Once we uncover the false and trust the true, we can see the truth that sets us free to find peace and joy, even if nothing has changed around us. It’s the fight of faith we engage in daily! Difficult doesn’t mean impossible, for “with God all things are possible” (Matthew 19:26). Learning to overcome thoughts and emotions requires discipline – not in the denial of pleasure, but in the pursuit of pleasure (Hebrews 12:10–11).
Words can bring life, joy, encouragement, hope and healing when spoken in the right tone and at the right time. They can also bring down, humiliate and destroy if we don’t carefully monitor and control their use. At times, they captivate our attention for a moment, but leave no lasting impression or benefit to anyone. There’s simply no way to exaggerate the life-giving and life-taking power of words.
One example of the importance of words, speech, or casual comments are in the grand scheme of things in Matthew 12:33-37.
Jesus Confronts Religious Leaders of His Day!
A Tree Is Known by Its Fruit
“Either make the tree good and its fruit good, or make the tree bad and its fruit bad, for the tree is known by its fruit. You brood of vipers! How can you speak good, when you are evil? For out of the abundance of the heart the mouth speaks.The good person brings forth good out of his good treasure, and the evil person brings forth evil out of his evil treasure. I tell you, on the day of judgment people will give account for every careless word spoken, for by your words you will be justified, and by your words you will be condemned.” (Matthew 12:33-37).
Words, what we say and how we say it, is so perfectly a reflection of what’s in our hearts that, according to Jesus, there won’t even be a need to evaluate your words on the day of judgment.
Words can lead to our personal downfall and destruction. The fool is so rash and reckless with his words that he invites his own punishment and rebuke. Careless speech will almost always boomerang on the speaker and bring devastation.
“The tongue of the wise commends knowledge, but the mouths of fools pour out folly” (Prov. 15:2)
So, before you open your mouth and release words, whether they’re true, accurate or necessary, pause for a moment and ask yourself: is what I’m about to say encouraging or tearing down? Does it promote goodness or justify sinful choices? Does it build trust or serve to alienate and divide? We read all over Proverbs about the virtues of calm, gentle, and pleasant speech.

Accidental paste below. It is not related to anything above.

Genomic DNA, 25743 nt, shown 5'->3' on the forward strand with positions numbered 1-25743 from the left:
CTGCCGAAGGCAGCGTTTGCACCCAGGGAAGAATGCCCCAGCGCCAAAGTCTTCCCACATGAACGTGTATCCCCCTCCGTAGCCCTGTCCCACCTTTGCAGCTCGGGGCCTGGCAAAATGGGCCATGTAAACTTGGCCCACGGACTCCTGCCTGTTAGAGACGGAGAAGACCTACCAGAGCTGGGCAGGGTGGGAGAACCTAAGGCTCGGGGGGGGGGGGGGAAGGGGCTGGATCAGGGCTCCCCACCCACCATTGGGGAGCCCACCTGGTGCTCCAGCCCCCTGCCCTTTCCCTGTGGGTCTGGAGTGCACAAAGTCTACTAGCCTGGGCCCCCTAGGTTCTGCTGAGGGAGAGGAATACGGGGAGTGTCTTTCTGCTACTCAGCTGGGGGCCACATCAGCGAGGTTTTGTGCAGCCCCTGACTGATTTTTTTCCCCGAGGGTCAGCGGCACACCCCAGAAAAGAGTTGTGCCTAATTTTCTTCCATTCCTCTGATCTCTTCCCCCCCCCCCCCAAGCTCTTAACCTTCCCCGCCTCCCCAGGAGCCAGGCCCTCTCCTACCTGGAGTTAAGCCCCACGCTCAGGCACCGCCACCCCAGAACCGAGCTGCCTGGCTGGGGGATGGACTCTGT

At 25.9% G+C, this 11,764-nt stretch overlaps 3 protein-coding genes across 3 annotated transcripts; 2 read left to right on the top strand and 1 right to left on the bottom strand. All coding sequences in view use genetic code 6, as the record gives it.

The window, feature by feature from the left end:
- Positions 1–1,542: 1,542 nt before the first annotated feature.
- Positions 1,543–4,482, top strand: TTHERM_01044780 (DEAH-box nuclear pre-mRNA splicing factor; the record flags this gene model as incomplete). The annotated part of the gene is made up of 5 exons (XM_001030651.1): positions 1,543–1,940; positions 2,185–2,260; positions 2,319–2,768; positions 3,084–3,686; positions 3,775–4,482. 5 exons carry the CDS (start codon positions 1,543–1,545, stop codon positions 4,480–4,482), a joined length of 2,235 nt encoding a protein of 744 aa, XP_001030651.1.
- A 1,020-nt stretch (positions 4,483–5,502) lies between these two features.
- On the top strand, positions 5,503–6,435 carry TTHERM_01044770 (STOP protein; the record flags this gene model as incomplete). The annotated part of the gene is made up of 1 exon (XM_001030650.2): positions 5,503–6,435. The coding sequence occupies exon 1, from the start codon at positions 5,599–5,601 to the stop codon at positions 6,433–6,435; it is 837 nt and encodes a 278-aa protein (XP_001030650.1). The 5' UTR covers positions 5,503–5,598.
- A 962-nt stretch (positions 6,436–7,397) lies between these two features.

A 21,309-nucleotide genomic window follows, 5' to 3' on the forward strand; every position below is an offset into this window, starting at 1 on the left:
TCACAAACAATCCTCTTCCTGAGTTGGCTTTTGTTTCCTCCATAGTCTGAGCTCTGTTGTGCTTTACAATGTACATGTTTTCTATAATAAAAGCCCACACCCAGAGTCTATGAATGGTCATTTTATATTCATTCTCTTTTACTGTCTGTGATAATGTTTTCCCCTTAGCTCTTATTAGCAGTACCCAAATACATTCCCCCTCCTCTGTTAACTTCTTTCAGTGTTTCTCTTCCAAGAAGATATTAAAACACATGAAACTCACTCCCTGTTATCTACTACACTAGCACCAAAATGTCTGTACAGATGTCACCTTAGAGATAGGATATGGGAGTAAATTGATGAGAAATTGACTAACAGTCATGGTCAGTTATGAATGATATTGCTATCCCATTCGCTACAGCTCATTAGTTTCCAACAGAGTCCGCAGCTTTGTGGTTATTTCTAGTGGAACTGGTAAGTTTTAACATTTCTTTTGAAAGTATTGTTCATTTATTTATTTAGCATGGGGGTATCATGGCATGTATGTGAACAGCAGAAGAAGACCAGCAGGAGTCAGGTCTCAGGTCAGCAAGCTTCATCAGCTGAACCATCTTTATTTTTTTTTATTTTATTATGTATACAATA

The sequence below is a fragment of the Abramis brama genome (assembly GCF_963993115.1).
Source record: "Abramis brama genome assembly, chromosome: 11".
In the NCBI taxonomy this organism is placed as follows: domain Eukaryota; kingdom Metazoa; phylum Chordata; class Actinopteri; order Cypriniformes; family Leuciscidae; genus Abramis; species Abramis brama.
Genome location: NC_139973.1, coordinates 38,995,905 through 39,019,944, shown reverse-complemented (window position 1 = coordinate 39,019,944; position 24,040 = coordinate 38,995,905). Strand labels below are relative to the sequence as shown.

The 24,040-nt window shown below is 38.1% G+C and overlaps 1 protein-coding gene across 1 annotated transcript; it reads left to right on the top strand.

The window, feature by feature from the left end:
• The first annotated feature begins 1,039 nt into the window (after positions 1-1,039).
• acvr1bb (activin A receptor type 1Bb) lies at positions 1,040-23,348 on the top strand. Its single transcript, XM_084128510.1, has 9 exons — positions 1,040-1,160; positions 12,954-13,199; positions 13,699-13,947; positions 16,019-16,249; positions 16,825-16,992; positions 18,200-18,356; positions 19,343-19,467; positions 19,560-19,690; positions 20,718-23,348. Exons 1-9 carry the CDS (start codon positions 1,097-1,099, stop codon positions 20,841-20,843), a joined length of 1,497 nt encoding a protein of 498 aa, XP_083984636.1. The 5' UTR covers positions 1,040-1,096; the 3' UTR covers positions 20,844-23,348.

You will make far more progress in persuading an opponent and experience far greater success in making your viewpoint known and accepted when you speak softly and gently. Harsh words rarely succeed in overcoming stubborn opposition.
John Calvin once wrote, “When a man is running short on evidence, he raises his voice. Shouting is wrongly thought to compensate for lack of substance. But the person who is confident of the truth is calm and gentle.”
“The wise lay up knowledge, but the mouth of a fool brings ruin near” (Prov. 10:14).
Laying up knowledge means someone who restrains and makes no show of what he/she has learned. They speak with due intention instead of a tongue governed by pride! The fool, on the other hand, takes no thought of when or what he speaks. He blurts out statements that do more harm than good.
“When words are many, transgression is not lacking, but whoever restrains his lips is prudent” (Prov. 10:19).
“If one gives an answer before he hears, it is his folly and shame” (Prov. 18:13).
When we speak is as important as what we say. The most priceless truths fall dead to the ground when spoken in haste or with a harsh tone.
“IT’S BETTER TO KEEP YOUR MOUTH SHUT & LET THEM THINK YOU’RE A FOOL
THAN OPEN YOUR MOUTH & REMOVE ALL DOUBT.” (Ephesians 4:29)
“Let no corrupt talk come out of your mouth, but only what is good for building up,
that it may give grace to those who hear” – Abraham Lincoln